When you have big feet, figuring out your shoe size can be a little tricky. Most traditional shoe stores use the Brannock measuring device, but the standard device doesn't measure larger sizes. We have a special Brannock device that measures up to men's size 24, and have converted the measurements to a convenient online chart below.
Your feet change during your lifetime. To make sure that you get the best possible fit and comfort, we suggest you follow the simple directions below each time you purchase new shoes. To obtain the most accurate measurement, have someone else mark your feet for you so that you are standing up straight, full weight-bearing. Your feet likely won't fit on a standard sized piece of paper, use a larger piece, or tape two pieces together.
1. Place a piece of blank paper on a hard floor.
2. Stand on the paper wearing a sock of medium thickness.
3. Holding a pencil vertically, place a mark at the end of your heel.
4. Place another mark at the tip of your longest toe.
5. Mark the sides of your foot at the widest part.
6. Measure your other foot using the same method.
7. To find your size, measure the heel-to-toe mark and use the inch-to-size table. For example, if you are a man and your foot measures 12" long, you will wear a U.S. size 14 shoe.
8. To find your width, measure the marks for the widest part of your foot and use the inch-to-size table. For example, if you are a man with a U.S. size 14 length and your width measures 4-8/16", you will wear a medium width (D) shoe.
9. If your measurements are between two sizes, or you find one foot's measurement larger than the other, always move up to the larger size.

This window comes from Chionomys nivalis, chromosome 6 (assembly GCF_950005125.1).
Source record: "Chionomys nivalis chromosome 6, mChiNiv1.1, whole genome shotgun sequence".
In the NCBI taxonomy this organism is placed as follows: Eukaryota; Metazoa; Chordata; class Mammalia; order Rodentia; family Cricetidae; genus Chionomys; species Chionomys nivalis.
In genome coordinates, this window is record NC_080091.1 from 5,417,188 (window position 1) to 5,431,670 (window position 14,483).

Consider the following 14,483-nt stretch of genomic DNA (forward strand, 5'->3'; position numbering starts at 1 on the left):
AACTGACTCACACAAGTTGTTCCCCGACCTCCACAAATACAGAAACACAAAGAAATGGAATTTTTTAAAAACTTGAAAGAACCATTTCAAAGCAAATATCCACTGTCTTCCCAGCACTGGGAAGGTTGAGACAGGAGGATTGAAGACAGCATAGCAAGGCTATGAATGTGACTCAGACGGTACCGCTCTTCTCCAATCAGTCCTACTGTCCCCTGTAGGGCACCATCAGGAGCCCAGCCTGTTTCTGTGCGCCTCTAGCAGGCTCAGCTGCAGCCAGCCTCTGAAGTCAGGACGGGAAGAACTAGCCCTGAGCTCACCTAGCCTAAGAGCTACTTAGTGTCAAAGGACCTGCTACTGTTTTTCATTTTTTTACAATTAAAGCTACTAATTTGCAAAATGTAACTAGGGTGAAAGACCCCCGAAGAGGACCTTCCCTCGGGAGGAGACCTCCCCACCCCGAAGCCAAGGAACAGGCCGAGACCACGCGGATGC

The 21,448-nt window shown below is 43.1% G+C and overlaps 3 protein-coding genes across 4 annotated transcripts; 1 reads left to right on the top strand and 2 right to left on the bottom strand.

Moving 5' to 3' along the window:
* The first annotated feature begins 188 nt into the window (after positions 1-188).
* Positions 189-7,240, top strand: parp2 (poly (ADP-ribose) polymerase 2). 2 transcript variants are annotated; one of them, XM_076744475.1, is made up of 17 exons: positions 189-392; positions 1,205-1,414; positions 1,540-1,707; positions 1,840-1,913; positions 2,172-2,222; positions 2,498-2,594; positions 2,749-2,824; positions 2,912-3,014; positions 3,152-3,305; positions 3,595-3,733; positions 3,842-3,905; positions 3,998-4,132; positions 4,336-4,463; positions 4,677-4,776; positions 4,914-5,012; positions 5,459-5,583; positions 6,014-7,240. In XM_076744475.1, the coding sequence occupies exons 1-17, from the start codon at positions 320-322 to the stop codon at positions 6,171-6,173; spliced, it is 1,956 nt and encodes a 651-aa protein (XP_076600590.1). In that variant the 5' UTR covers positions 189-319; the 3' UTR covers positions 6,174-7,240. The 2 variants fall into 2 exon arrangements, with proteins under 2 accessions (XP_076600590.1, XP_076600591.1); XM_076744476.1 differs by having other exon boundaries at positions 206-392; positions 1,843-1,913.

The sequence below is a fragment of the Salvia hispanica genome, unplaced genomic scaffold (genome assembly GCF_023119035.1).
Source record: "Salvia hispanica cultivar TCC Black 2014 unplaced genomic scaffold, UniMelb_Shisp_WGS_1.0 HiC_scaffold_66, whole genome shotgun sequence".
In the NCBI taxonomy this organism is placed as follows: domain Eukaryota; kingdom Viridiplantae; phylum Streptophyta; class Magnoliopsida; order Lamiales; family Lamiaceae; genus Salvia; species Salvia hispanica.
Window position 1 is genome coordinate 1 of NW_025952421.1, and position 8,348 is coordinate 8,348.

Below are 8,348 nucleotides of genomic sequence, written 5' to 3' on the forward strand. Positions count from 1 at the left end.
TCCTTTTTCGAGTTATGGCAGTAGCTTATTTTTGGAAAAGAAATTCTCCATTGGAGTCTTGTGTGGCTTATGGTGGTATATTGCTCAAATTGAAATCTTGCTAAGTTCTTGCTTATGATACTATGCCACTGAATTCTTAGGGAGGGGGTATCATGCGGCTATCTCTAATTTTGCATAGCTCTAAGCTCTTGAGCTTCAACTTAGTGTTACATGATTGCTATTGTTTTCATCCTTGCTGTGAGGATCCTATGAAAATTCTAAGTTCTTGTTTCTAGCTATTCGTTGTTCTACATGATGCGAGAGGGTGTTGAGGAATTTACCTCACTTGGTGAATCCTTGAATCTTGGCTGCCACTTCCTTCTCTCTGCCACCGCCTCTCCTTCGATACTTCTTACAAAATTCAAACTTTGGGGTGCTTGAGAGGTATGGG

10. If swelling is an issue you may also wish to measure your foot girth. Girth is measured all the away around your foot and can be measured at the instep (instep girth) and/or at the ball of your feet (foot ball girth). You can call us with these measurements and we can help fit you into our therapeutic shoes which are designed to accommodate swelling and edema.
|Heel to toe Length (in inches)||Size (USA)||Narrow Width (B or C)||Medium Width (D)||Wide Width (2E)||X-Wide Width (4E)||XX-Wide Width (6E)|
|12||size 14||4 1/8||4 1/2||4 7/8||5 1/4||5 5/8|
|12 5/16||size 15||4 1/4||4 5/8||5||5 3/8||5 3/4|
|12 11/16||size 16||4 3/8||4 3/4||5 1/8||5 1/2||5 7/8|
|13||size 17||4 1/2||4 7/8||5 1/4||5 5/8||6|
|13 5/16||size 18||4 5/8||5||5 3/8||5 3/4||6 1/8|
|13 11/16||size 19||4 3/4||5 1/8||5 1/2||5 7/8||6 1/4|
|14||size 20||4 7/8||5 1/4||5 5/8||6||6 3/8|
|14 5/16||size 21||5||5 3/8||5 3/4||6 1/8||6 1/2|
|14 11/16||size 22||5 1/8||5 1/2||5 7/8||6 1/4||6 5/8|
|15||size 23||5 1/4||5 5/8||6||6 3/8||6 3/4|
|15 5/16||size 24||5 3/8||5 3/4||6 1/8||6 1/2||6 7/8|
Shoe manufacturers use a few different ways to describe widths, which can be a little confusing. We have put together the chart below to help explain the different widths and what they mean.
|Common Names||Abbreviation||Letter Scale|
|Extra Narrow||None||AAAA or 4A|
|None||AAA or 3A|
|None||AA or 2A|
|Wide||W||EE or 2E|
|EEE or 3E|
|Extra Wide||X or XW||EEEE or 4E|
|EEEEE or 5E|
|Extra Extra Wide||XX or XXW||EEEEEE or 6E|
|EEEEEEEEE or 9E|